Qualified immunity shields government officials performing discretionary functions from suits for alleged constitutional violations, unless their actions violate “clearly established statutory or constitutional rights of which a reasonable person would have known.” Harlow v. Fitzgerald, 457 U.S. 800 (1982). The doctrine is designed to give government officials some breathing room to do their jobs by limiting the threat of liability, and to ensure that capable individuals are not deterred from entering government service for fear of liability.
A plaintiff can defeat a claim of qualified immunity by pleading and ultimately proving that (1) the defendant-official violated a statutory or constitutional right and (2) the right was “clearly established” at the time of the challenged conduct. In determining whether a right was “clearly established,” a court must first define the right at the appropriate level of specificity. (That is, the court must define the right at a particularized level, not a general one, because at a general enough level every right is “clearly established.”) Once the court defines the right, the court must ask whether a reasonable official would have known that his or her behavior violates that right.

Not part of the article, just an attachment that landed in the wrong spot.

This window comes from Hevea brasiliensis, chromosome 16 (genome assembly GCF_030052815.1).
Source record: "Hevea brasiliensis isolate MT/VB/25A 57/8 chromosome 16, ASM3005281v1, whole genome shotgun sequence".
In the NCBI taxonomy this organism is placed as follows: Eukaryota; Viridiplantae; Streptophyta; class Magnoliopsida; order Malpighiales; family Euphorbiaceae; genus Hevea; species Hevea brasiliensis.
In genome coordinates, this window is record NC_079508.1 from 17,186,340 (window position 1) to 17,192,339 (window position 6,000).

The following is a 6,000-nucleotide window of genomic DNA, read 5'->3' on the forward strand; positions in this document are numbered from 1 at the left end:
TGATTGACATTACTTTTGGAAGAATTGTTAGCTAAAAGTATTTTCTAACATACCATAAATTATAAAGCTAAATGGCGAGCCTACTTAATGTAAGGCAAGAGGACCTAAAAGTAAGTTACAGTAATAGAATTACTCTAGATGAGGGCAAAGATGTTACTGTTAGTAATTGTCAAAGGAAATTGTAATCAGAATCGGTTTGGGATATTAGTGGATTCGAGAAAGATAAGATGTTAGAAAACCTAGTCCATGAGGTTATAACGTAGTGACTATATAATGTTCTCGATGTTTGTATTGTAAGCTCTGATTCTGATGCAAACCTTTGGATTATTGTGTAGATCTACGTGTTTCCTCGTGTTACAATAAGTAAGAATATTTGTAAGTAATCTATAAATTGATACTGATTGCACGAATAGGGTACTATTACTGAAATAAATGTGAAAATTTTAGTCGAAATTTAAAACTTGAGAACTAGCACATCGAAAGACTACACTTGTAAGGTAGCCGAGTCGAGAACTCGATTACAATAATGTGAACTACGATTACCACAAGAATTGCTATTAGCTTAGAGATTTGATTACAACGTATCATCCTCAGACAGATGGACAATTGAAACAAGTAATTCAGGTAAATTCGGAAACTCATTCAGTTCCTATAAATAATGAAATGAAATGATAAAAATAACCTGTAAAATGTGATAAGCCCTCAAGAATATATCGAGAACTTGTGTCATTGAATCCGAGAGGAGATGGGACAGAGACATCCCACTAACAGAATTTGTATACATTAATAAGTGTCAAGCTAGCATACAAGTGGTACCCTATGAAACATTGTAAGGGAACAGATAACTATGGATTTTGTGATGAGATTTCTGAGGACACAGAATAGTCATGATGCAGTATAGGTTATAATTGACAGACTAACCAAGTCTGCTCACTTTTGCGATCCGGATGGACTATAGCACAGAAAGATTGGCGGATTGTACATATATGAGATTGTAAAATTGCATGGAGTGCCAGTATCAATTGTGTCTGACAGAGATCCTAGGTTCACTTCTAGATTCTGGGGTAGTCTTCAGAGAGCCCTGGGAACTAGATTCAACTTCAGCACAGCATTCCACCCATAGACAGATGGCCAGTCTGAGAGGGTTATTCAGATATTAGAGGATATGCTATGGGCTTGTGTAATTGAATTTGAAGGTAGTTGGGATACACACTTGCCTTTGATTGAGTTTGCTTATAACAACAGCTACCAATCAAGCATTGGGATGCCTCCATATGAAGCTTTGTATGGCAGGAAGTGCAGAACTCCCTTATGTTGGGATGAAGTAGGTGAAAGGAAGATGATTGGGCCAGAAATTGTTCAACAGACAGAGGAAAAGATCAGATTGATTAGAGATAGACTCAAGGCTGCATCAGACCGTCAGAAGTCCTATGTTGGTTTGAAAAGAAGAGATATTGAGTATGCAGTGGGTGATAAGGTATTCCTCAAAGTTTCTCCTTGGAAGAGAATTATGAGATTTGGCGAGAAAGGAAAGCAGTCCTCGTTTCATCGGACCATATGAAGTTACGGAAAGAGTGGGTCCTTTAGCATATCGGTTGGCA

In arguing over the application of these rules, the parties rely principally on two cases. In the first, more recent one, Scott v. Harris, 550 U.S. 372 (2007), the Supreme Court held that a police officer did not violate the Fourth Amendment when he rammed a fleeing vehicle from behind in order to stop a chase. The officer’s maneuver caused the suspect to lose control of the fleeing vehicle and crash, resulting in serious injuries to the suspect. But the Court held that the officer’s action was objectively reasonably in light of the grave danger that the fleeing driver posed to both the police and bystanders. The Court ruled that the officer did not violate the Fourth Amendment, and that the officer was entitled to qualified immunity from suit.